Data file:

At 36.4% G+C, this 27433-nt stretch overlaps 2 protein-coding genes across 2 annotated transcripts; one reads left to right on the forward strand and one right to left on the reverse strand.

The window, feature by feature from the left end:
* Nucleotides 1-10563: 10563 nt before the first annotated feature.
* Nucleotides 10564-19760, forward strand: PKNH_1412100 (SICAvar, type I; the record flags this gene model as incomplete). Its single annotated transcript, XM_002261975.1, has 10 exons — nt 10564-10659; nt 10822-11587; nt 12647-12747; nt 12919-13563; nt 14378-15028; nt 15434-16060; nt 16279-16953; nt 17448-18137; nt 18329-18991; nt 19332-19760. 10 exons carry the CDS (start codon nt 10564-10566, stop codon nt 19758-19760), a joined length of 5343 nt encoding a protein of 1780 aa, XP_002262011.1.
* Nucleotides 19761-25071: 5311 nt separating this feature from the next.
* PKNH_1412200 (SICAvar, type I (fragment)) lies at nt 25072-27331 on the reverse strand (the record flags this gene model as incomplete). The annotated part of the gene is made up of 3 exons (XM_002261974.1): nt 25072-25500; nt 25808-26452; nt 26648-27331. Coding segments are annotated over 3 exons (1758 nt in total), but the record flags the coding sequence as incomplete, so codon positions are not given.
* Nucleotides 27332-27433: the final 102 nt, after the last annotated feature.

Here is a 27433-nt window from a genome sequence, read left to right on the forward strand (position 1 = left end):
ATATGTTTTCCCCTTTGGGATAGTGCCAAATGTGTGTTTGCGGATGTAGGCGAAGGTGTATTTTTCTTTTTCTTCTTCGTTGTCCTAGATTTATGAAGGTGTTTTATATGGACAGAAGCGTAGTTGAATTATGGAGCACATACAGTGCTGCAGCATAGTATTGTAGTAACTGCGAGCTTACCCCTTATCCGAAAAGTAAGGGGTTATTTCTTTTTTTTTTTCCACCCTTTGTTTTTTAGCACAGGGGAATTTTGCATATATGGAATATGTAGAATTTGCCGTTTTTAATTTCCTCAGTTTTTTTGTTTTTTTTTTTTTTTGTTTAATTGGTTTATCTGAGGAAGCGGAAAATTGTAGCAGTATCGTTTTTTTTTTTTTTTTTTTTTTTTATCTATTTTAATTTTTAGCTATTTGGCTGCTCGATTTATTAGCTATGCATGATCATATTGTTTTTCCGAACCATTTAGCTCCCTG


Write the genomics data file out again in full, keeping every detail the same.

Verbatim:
At 36.4% G+C, this 27433-nt stretch overlaps 2 protein-coding genes across 2 annotated transcripts; one reads left to right on the forward strand and one right to left on the reverse strand.

The window, feature by feature from the left end:
* Nucleotides 1-10563: 10563 nt before the first annotated feature.
* Nucleotides 10564-19760, forward strand: PKNH_1412100 (SICAvar, type I; the record flags this gene model as incomplete). Its single annotated transcript, XM_002261975.1, has 10 exons — nt 10564-10659; nt 10822-11587; nt 12647-12747; nt 12919-13563; nt 14378-15028; nt 15434-16060; nt 16279-16953; nt 17448-18137; nt 18329-18991; nt 19332-19760. 10 exons carry the CDS (start codon nt 10564-10566, stop codon nt 19758-19760), a joined length of 5343 nt encoding a protein of 1780 aa, XP_002262011.1.
* Nucleotides 19761-25071: 5311 nt separating this feature from the next.
* PKNH_1412200 (SICAvar, type I (fragment)) lies at nt 25072-27331 on the reverse strand (the record flags this gene model as incomplete). The annotated part of the gene is made up of 3 exons (XM_002261974.1): nt 25072-25500; nt 25808-26452; nt 26648-27331. Coding segments are annotated over 3 exons (1758 nt in total), but the record flags the coding sequence as incomplete, so codon positions are not given.
* Nucleotides 27332-27433: the final 102 nt, after the last annotated feature.

Here is a 27433-nt window from a genome sequence, read left to right on the forward strand (position 1 = left end):
ATATGTTTTCCCCTTTGGGATAGTGCCAAATGTGTGTTTGCGGATGTAGGCGAAGGTGTATTTTTCTTTTTCTTCTTCGTTGTCCTAGATTTATGAAGGTGTTTTATATGGACAGAAGCGTAGTTGAATTATGGAGCACATACAGTGCTGCAGCATAGTATTGTAGTAACTGCGAGCTTACCCCTTATCCGAAAAGTAAGGGGTTATTTCTTTTTTTTTTTCCACCCTTTGTTTTTTAGCACAGGGGAATTTTGCATATATGGAATATGTAGAATTTGCCGTTTTTAATTTCCTCAGTTTTTTTGTTTTTTTTTTTTTTTGTTTAATTGGTTTATCTGAGGAAGCGGAAAATTGTAGCAGTATCGTTTTTTTTTTTTTTTTTTTTTTTTATCTATTTTAATTTTTAGCTATTTGGCTGCTCGATTTATTAGCTATGCATGATCATATTGTTTTTCCGAACCATTTAGCTCCCTG